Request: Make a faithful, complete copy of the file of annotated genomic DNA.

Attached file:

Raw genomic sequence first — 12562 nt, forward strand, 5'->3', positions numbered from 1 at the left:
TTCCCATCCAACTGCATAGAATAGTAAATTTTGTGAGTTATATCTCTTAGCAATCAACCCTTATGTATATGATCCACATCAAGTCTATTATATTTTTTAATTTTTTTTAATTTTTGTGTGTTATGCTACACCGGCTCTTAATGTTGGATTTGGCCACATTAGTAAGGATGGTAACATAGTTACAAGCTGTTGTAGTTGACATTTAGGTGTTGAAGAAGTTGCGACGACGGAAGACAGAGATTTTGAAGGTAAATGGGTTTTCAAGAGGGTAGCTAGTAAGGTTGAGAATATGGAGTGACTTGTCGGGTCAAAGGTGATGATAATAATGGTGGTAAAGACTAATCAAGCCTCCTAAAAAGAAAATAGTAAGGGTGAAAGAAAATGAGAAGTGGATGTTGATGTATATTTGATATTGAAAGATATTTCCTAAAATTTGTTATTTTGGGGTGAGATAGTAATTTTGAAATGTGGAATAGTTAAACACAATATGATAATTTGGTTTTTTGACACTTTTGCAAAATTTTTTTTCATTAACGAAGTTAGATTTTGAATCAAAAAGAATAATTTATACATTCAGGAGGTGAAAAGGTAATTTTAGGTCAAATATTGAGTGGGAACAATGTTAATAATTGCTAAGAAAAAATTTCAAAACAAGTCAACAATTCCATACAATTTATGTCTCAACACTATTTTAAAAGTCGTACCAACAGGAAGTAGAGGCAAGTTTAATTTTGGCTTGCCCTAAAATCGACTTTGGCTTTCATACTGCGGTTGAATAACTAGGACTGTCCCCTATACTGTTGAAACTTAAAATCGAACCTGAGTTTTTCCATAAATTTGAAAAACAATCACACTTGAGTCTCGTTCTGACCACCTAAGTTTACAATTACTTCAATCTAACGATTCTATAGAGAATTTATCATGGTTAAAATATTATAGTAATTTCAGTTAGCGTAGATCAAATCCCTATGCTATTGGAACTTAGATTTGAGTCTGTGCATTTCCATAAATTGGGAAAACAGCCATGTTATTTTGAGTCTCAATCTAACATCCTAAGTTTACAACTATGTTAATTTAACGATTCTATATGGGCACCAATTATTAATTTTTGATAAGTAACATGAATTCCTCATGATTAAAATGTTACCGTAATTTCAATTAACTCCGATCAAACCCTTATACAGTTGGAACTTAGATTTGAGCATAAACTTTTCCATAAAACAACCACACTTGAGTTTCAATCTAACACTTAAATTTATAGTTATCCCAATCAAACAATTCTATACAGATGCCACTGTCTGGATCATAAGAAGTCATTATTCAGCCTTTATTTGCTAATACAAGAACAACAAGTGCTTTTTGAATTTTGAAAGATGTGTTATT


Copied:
Raw genomic sequence first — 12562 nt, forward strand, 5'->3', positions numbered from 1 at the left:
TTCCCATCCAACTGCATAGAATAGTAAATTTTGTGAGTTATATCTCTTAGCAATCAACCCTTATGTATATGATCCACATCAAGTCTATTATATTTTTTAATTTTTTTTAATTTTTGTGTGTTATGCTACACCGGCTCTTAATGTTGGATTTGGCCACATTAGTAAGGATGGTAACATAGTTACAAGCTGTTGTAGTTGACATTTAGGTGTTGAAGAAGTTGCGACGACGGAAGACAGAGATTTTGAAGGTAAATGGGTTTTCAAGAGGGTAGCTAGTAAGGTTGAGAATATGGAGTGACTTGTCGGGTCAAAGGTGATGATAATAATGGTGGTAAAGACTAATCAAGCCTCCTAAAAAGAAAATAGTAAGGGTGAAAGAAAATGAGAAGTGGATGTTGATGTATATTTGATATTGAAAGATATTTCCTAAAATTTGTTATTTTGGGGTGAGATAGTAATTTTGAAATGTGGAATAGTTAAACACAATATGATAATTTGGTTTTTTGACACTTTTGCAAAATTTTTTTTCATTAACGAAGTTAGATTTTGAATCAAAAAGAATAATTTATACATTCAGGAGGTGAAAAGGTAATTTTAGGTCAAATATTGAGTGGGAACAATGTTAATAATTGCTAAGAAAAAATTTCAAAACAAGTCAACAATTCCATACAATTTATGTCTCAACACTATTTTAAAAGTCGTACCAACAGGAAGTAGAGGCAAGTTTAATTTTGGCTTGCCCTAAAATCGACTTTGGCTTTCATACTGCGGTTGAATAACTAGGACTGTCCCCTATACTGTTGAAACTTAAAATCGAACCTGAGTTTTTCCATAAATTTGAAAAACAATCACACTTGAGTCTCGTTCTGACCACCTAAGTTTACAATTACTTCAATCTAACGATTCTATAGAGAATTTATCATGGTTAAAATATTATAGTAATTTCAGTTAGCGTAGATCAAATCCCTATGCTATTGGAACTTAGATTTGAGTCTGTGCATTTCCATAAATTGGGAAAACAGCCATGTTATTTTGAGTCTCAATCTAACATCCTAAGTTTACAACTATGTTAATTTAACGATTCTATATGGGCACCAATTATTAATTTTTGATAAGTAACATGAATTCCTCATGATTAAAATGTTACCGTAATTTCAATTAACTCCGATCAAACCCTTATACAGTTGGAACTTAGATTTGAGCATAAACTTTTCCATAAAACAACCACACTTGAGTTTCAATCTAACACTTAAATTTATAGTTATCCCAATCAAACAATTCTATACAGATGCCACTGTCTGGATCATAAGAAGTCATTATTCAGCCTTTATTTGCTAATACAAGAACAACAAGTGCTTTTTGAATTTTGAAAGATGTGTTATT